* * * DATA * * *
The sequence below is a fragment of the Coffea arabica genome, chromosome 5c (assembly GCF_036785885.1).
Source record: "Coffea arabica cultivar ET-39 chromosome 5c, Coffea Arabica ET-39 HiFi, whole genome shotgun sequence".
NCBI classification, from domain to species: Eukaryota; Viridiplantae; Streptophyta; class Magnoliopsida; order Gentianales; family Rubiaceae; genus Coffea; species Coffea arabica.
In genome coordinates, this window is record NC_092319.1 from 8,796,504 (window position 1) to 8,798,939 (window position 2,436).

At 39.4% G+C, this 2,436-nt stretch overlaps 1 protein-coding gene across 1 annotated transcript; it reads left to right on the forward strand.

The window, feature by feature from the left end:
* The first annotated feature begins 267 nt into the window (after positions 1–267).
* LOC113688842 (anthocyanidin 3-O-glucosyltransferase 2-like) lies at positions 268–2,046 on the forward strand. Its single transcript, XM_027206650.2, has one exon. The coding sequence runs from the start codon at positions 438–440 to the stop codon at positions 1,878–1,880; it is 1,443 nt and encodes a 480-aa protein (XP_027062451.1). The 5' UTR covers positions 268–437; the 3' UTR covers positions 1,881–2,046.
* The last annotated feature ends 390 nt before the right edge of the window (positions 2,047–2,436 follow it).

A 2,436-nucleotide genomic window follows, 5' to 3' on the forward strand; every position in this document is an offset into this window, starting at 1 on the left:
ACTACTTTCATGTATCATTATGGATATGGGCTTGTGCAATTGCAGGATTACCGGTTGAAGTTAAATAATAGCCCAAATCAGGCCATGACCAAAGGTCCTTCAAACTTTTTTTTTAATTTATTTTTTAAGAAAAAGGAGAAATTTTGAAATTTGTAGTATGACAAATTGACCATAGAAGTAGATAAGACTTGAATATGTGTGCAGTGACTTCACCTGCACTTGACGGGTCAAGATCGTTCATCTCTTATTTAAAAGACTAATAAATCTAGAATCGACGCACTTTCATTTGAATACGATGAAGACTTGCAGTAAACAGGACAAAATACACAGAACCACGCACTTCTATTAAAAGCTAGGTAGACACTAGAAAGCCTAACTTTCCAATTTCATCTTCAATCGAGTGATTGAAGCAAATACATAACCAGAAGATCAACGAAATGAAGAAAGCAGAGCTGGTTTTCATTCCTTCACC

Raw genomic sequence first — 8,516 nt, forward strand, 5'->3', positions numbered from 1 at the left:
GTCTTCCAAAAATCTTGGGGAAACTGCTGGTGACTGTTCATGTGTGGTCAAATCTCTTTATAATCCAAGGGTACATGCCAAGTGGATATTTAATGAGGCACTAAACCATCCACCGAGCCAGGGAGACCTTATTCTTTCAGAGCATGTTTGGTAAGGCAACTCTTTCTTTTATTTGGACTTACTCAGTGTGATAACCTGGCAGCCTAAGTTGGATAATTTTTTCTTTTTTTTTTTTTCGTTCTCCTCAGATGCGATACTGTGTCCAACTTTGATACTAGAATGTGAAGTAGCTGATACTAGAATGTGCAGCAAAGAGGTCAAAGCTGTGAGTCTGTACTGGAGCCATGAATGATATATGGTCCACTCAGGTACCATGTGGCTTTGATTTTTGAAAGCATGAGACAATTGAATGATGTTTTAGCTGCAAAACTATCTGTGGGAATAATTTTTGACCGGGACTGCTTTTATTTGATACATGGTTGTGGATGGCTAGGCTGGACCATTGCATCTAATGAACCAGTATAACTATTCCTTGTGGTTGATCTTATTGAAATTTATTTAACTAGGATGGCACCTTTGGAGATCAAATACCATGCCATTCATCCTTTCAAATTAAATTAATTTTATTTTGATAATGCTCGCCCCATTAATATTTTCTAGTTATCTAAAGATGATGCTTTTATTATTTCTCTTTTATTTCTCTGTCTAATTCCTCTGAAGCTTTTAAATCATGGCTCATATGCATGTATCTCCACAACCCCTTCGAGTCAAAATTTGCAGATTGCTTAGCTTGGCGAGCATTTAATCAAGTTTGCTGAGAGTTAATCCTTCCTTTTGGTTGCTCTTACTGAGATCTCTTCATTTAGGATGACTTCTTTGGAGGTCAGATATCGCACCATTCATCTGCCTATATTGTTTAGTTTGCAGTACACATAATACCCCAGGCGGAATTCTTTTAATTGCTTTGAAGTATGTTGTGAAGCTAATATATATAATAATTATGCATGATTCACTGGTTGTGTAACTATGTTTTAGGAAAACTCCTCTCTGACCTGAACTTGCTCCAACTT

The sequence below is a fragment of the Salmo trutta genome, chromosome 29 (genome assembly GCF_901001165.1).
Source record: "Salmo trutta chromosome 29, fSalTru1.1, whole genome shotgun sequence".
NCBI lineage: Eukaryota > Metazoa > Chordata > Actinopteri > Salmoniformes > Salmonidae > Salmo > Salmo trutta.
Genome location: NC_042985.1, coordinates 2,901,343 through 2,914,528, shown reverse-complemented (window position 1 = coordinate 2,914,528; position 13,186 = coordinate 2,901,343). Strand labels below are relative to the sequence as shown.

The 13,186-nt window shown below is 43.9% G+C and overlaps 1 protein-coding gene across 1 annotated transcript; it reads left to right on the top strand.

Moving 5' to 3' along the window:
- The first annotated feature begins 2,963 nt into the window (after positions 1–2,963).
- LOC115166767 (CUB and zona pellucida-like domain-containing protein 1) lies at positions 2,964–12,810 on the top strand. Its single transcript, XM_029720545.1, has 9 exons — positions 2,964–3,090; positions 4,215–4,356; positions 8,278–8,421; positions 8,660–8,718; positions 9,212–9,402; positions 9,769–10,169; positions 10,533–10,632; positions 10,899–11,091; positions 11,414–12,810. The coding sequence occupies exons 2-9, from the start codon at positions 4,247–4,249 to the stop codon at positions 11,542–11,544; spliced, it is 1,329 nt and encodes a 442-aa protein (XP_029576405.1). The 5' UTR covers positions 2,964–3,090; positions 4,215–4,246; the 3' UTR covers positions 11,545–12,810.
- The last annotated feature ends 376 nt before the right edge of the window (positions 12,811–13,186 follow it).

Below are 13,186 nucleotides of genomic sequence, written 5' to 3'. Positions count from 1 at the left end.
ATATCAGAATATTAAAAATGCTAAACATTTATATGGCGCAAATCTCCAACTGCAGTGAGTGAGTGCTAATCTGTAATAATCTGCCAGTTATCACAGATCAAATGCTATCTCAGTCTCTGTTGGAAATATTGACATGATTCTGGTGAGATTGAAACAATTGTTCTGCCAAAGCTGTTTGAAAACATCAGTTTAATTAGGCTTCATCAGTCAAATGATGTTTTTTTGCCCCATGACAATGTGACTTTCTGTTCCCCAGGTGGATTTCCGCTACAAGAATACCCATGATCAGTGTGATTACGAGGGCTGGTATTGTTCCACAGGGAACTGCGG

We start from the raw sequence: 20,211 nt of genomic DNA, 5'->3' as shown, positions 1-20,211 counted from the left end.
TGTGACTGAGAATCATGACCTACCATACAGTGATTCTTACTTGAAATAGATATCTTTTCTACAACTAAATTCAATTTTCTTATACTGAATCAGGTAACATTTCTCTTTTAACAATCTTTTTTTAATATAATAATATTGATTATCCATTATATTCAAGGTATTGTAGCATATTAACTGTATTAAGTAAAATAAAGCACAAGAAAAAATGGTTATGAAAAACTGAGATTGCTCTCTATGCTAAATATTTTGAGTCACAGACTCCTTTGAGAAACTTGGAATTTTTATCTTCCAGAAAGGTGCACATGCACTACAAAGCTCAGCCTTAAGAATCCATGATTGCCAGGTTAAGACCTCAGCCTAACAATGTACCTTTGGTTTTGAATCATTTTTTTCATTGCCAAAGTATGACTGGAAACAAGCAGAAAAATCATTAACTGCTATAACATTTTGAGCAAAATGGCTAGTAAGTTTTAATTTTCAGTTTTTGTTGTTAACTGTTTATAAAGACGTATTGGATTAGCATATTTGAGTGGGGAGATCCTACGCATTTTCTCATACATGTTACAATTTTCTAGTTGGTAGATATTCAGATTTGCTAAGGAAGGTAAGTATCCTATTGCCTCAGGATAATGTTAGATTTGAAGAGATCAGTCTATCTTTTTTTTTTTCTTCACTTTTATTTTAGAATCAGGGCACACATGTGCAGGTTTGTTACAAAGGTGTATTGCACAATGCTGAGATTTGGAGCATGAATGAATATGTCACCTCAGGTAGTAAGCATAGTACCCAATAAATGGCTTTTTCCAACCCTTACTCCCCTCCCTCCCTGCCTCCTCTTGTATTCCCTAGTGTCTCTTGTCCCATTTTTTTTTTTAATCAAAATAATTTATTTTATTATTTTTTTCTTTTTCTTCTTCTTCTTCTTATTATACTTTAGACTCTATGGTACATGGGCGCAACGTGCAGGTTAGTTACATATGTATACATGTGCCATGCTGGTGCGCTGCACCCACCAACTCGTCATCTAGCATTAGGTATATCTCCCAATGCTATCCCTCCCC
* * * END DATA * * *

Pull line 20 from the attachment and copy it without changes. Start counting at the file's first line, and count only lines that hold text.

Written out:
- The first annotated feature begins 2,963 nt into the window (after positions 1–2,963).